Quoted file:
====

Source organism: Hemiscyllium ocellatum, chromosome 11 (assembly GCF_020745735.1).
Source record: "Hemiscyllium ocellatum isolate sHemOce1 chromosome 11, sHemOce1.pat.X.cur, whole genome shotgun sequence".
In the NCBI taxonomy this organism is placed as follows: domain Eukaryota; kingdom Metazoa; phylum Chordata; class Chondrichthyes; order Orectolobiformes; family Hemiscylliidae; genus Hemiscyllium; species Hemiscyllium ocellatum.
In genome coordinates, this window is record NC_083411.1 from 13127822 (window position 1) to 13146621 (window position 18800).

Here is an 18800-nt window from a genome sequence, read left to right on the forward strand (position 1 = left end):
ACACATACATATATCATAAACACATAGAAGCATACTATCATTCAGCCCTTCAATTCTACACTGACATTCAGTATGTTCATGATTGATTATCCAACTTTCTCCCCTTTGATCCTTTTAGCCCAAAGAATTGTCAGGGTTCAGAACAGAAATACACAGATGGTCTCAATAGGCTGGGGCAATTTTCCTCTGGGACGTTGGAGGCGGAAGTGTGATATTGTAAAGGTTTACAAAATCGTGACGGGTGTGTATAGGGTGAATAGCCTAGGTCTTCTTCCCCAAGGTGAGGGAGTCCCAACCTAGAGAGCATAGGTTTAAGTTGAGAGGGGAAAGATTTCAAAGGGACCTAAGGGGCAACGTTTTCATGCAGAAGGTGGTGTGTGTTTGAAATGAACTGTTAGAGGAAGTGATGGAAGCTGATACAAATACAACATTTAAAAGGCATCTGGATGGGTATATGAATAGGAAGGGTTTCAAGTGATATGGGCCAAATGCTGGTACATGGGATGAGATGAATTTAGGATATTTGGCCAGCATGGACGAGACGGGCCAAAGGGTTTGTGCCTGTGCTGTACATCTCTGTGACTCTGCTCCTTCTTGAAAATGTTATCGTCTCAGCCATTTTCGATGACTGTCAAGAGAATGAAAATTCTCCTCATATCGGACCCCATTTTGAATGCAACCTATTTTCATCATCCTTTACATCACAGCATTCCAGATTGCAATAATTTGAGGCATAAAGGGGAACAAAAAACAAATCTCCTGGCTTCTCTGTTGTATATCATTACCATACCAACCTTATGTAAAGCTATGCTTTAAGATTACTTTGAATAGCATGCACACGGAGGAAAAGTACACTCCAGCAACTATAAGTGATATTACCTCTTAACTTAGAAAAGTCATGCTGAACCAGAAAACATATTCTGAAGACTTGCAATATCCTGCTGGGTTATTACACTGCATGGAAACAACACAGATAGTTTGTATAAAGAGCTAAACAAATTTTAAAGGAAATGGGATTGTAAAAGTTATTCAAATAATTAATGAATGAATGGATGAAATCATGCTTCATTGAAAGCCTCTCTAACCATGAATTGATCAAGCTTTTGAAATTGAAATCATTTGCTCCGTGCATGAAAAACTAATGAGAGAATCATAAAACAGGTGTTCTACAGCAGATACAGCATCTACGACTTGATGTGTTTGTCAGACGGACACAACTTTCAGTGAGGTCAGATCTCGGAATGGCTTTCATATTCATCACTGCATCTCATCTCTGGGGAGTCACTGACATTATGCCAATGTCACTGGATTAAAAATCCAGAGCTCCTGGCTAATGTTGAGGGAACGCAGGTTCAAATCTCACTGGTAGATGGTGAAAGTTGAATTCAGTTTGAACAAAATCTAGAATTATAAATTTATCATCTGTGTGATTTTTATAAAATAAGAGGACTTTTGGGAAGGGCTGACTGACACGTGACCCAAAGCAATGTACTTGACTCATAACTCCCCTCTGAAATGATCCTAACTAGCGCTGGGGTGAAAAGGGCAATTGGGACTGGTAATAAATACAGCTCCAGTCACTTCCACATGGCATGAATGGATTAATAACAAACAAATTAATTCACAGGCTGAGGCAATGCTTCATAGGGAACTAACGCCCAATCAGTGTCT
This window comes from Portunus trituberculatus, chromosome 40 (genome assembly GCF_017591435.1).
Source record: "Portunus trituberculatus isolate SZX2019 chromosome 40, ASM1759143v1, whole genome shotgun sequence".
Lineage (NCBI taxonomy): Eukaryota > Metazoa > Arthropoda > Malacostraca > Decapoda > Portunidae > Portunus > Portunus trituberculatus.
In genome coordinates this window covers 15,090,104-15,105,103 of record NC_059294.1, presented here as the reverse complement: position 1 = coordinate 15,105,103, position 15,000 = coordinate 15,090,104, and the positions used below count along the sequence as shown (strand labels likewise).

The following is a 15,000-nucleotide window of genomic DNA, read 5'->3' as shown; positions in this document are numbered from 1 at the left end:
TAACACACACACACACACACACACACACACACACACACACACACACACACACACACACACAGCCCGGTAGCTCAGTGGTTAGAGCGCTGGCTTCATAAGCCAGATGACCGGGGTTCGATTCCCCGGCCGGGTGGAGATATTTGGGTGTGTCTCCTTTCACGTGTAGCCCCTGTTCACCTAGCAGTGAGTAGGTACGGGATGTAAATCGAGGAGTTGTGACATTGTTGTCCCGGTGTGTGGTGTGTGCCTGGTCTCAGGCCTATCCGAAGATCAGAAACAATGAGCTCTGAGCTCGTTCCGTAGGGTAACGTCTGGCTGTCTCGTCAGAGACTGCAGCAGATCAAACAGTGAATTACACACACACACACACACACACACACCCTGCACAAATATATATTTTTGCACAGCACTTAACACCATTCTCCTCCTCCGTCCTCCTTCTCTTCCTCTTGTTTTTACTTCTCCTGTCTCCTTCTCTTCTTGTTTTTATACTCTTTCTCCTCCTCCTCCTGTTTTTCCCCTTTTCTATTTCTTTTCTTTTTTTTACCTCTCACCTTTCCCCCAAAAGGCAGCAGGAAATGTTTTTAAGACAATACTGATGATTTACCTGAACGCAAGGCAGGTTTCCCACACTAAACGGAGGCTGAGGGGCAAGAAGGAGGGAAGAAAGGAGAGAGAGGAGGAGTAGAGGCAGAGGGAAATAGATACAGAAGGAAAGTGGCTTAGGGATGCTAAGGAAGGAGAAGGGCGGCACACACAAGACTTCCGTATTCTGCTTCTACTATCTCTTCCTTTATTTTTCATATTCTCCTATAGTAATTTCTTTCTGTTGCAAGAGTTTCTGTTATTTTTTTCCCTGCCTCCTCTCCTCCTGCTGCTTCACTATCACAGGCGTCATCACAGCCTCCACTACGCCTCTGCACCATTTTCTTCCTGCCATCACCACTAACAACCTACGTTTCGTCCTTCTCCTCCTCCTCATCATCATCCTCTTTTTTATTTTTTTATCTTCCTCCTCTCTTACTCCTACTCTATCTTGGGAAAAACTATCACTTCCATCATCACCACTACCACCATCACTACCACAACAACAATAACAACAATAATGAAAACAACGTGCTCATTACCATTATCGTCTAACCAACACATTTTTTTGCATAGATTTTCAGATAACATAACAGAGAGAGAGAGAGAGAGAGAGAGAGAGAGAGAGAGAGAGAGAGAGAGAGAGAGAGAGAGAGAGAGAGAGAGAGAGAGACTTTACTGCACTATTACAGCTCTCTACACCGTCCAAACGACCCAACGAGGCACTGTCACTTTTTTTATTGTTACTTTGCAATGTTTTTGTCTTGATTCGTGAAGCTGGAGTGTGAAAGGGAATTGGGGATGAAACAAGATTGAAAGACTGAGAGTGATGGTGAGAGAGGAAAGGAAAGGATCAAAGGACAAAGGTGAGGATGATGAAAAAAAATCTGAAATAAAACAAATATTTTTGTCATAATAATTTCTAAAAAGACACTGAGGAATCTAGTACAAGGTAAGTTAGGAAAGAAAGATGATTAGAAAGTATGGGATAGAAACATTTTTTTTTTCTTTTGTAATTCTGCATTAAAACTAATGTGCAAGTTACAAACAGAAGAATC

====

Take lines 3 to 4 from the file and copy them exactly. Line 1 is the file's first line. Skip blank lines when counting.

In the NCBI taxonomy this organism is placed as follows: domain Eukaryota; kingdom Metazoa; phylum Chordata; class Chondrichthyes; order Orectolobiformes; family Hemiscylliidae; genus Hemiscyllium; species Hemiscyllium ocellatum.
In genome coordinates, this window is record NC_083411.1 from 13127822 (window position 1) to 13146621 (window position 18800).